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Effortless Passenger Identification System
Effortless Passenger Identification System
Effortless Passenger Identification System
Effortless Passenger Identification System
Effortless Passenger Identification System
Effortless Passenger Identification System
Effortless Passenger Identification System
Effortless Passenger Identification System
Effortless Passenger Identification System
Effortless Passenger Identification System
Effortless Passenger Identification System
Effortless Passenger Identification System
Effortless Passenger Identification System
Effortless Passenger Identification System
Effortless Passenger Identification System
Effortless Passenger Identification System
Effortless Passenger Identification System
Effortless Passenger Identification System
Effortless Passenger Identification System
Effortless Passenger Identification System
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Effortless Passenger Identification System

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This presentation discussed the first stage of findings from the Effortless Passenger Identification System project. It highlights field tests using RFID technology in both Los Angeles, CA and Fargo, …

This presentation discussed the first stage of findings from the Effortless Passenger Identification System project. It highlights field tests using RFID technology in both Los Angeles, CA and Fargo, ND. Controlled testing was also conducted in Fargo using a Paratransit vehicle. Consumer acceptance techniques using a combination of focus groups and surveys designed to gain a greater understanding of user attitudes regarding RFID and its applications were also evaluated.

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  • 1. Effortless Passenger Identification System DEL PETERSON ASSOCIATE RESEARCH FELLOW SMALL URBAN & RURAL TRANSIT CENTER FARGO, NDTRB’S 20TH NATIONAL CONFERENCE ON RURAL PUBLIC AND INTERCITY BUS TRANSPORTATION OCTOBER 15, 2012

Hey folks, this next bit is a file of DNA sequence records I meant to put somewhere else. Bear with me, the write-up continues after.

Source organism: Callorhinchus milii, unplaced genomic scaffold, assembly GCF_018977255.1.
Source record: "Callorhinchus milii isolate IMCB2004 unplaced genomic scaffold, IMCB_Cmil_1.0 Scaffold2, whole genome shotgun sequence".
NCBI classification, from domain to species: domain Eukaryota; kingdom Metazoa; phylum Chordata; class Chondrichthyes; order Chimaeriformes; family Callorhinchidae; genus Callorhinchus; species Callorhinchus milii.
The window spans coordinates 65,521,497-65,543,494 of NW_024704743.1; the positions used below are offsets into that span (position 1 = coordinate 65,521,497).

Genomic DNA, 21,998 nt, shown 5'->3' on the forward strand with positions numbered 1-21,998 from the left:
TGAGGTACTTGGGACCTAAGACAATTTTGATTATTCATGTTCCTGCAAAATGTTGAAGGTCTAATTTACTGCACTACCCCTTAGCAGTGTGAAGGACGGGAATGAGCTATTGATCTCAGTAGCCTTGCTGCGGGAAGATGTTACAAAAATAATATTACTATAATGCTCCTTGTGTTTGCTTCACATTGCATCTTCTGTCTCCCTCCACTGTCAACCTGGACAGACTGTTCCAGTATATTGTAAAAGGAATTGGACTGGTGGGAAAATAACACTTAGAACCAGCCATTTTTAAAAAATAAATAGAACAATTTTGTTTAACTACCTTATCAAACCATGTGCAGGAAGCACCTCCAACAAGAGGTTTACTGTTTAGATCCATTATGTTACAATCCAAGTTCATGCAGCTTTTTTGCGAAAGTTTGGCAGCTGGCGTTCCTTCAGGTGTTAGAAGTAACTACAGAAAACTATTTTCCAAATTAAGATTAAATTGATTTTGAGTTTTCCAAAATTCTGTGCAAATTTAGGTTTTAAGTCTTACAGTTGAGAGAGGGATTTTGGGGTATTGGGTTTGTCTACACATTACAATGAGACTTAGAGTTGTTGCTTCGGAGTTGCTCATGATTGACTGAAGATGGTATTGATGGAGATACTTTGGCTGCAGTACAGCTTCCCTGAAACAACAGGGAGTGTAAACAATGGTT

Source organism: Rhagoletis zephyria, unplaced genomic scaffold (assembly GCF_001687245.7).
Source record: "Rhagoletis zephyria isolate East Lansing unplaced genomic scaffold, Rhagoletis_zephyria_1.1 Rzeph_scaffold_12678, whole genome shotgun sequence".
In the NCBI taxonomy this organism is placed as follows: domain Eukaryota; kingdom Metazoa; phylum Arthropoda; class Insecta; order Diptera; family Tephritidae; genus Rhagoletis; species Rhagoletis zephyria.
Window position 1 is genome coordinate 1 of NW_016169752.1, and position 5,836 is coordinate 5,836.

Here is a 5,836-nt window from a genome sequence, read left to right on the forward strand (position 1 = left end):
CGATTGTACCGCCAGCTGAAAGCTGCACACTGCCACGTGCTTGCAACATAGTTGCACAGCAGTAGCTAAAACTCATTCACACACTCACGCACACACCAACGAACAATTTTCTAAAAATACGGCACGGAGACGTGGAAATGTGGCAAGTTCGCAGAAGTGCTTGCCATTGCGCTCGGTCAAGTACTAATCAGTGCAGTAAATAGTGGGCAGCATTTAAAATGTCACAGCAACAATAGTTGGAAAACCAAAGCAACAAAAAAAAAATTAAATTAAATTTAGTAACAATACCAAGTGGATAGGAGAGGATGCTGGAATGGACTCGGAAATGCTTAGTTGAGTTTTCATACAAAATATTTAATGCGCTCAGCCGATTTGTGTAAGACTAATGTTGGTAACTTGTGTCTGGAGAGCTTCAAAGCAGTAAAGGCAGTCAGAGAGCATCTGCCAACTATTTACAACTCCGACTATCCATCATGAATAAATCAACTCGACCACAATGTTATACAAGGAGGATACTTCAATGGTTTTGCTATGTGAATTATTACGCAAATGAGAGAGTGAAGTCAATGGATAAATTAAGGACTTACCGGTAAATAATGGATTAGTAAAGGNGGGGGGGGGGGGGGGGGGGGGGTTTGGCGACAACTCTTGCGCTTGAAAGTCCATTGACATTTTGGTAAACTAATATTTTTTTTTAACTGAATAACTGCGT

• 2. Summary of Concept Evaluate feasibility of radio frequency identification (RFID) technology to track transit passengers Technical Operational Economic
  • 3. Application Contactless fare media Standard requires cards to come within a few inches of a reader Stores personal info and fare value Can be costly and unnecessary
  • 4. Summary of Concept RFID tags can be read at longer distances than contactless or proximity cards Already used in pupil transportation Expected to see widespread adoption in specialty markets
  • 5. Application Examples where EPIS can work • Riders with physical or mental disabilities • Riders using transit fare free, university students • Contracted service for riders who do not pay fares, but accounting still required
  • 6. Application EPIS functionality • Limited data storage • Stores passenger ID code • Time and location info can be collected • Used for planning, reporting and billing
  • 7. Investigative Approach RFID RFID Tag Reader Host RFID air interface RFID reader interface Alien Technology ALR 9900+ readerAlien RFID tags: ALN-9634 ALN-9630 ALN-9654
  • 8. Controlled Testing MATBUS and Vocational Training Center (VTC)  Six volunteers boarded and alighted under different scenarios
  • 9. Controlled Testing Used paratransit, cutaway bus  Controlled testing results Successful Scenario Reads Boarding the bus while holding the RFID cards 6 of 6 Boarding the bus with the RFID cards in pockets 2 of 6 Boarding the bus while holding cell phones and RFID cards 1 of 6 Boarding the bus while holding keys and RFID cards 6 of 6 Boarding the bus while holding cell phones and keys and RFID cards 3 of 6 Boarding the bus while having some riders stand near the back antenna 6 of 6 Wheelchair rider boards holding an RFID card 1 of 1 Boarding wheelchair with RFID attached to the frame 1 of 1
  • 10. Investigative Approach Field Testing  Foothill Transit, Los Angeles, CA  MATBUS, Fargo, ND  Recruited students at Rio Hondo College and North Dakota State University to carry RFID cards  Recruitment via email  RFID cards distributed at student unions  Required to keep travel log and take survey  $25 gift card to campus bookstore for participating